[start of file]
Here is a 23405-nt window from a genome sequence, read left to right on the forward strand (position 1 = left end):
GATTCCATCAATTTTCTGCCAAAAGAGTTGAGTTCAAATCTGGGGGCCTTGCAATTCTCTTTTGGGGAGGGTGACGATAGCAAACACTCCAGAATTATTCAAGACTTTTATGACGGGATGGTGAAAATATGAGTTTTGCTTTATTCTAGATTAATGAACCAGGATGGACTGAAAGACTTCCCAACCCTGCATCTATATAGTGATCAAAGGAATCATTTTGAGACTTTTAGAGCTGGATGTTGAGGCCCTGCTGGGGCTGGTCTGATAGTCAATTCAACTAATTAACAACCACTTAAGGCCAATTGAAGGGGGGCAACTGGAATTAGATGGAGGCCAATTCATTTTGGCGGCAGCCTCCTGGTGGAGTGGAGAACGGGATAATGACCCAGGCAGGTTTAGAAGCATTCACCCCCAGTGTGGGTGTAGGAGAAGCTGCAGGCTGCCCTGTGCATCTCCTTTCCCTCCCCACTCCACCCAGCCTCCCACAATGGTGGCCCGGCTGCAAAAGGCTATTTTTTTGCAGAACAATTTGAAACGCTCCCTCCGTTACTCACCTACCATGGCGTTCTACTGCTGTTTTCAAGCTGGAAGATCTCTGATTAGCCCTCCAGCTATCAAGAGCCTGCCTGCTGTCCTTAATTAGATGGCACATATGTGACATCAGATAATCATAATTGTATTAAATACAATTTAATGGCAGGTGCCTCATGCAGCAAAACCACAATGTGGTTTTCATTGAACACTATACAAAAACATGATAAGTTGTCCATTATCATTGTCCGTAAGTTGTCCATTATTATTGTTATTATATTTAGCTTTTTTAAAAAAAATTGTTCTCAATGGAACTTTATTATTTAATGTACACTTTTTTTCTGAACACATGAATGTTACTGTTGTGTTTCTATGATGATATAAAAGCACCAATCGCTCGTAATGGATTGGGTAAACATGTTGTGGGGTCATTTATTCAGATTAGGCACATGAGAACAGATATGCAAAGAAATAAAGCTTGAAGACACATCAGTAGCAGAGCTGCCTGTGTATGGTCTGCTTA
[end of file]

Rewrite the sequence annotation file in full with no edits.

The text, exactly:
Here is a 23405-nt window from a genome sequence, read left to right on the forward strand (position 1 = left end):
GATTCCATCAATTTTCTGCCAAAAGAGTTGAGTTCAAATCTGGGGGCCTTGCAATTCTCTTTTGGGGAGGGTGACGATAGCAAACACTCCAGAATTATTCAAGACTTTTATGACGGGATGGTGAAAATATGAGTTTTGCTTTATTCTAGATTAATGAACCAGGATGGACTGAAAGACTTCCCAACCCTGCATCTATATAGTGATCAAAGGAATCATTTTGAGACTTTTAGAGCTGGATGTTGAGGCCCTGCTGGGGCTGGTCTGATAGTCAATTCAACTAATTAACAACCACTTAAGGCCAATTGAAGGGGGGCAACTGGAATTAGATGGAGGCCAATTCATTTTGGCGGCAGCCTCCTGGTGGAGTGGAGAACGGGATAATGACCCAGGCAGGTTTAGAAGCATTCACCCCCAGTGTGGGTGTAGGAGAAGCTGCAGGCTGCCCTGTGCATCTCCTTTCCCTCCCCACTCCACCCAGCCTCCCACAATGGTGGCCCGGCTGCAAAAGGCTATTTTTTTGCAGAACAATTTGAAACGCTCCCTCCGTTACTCACCTACCATGGCGTTCTACTGCTGTTTTCAAGCTGGAAGATCTCTGATTAGCCCTCCAGCTATCAAGAGCCTGCCTGCTGTCCTTAATTAGATGGCACATATGTGACATCAGATAATCATAATTGTATTAAATACAATTTAATGGCAGGTGCCTCATGCAGCAAAACCACAATGTGGTTTTCATTGAACACTATACAAAAACATGATAAGTTGTCCATTATCATTGTCCGTAAGTTGTCCATTATTATTGTTATTATATTTAGCTTTTTTAAAAAAAATTGTTCTCAATGGAACTTTATTATTTAATGTACACTTTTTTTCTGAACACATGAATGTTACTGTTGTGTTTCTATGATGATATAAAAGCACCAATCGCTCGTAATGGATTGGGTAAACATGTTGTGGGGTCATTTATTCAGATTAGGCACATGAGAACAGATATGCAAAGAAATAAAGCTTGAAGACACATCAGTAGCAGAGCTGCCTGTGTATGGTCTGCTTA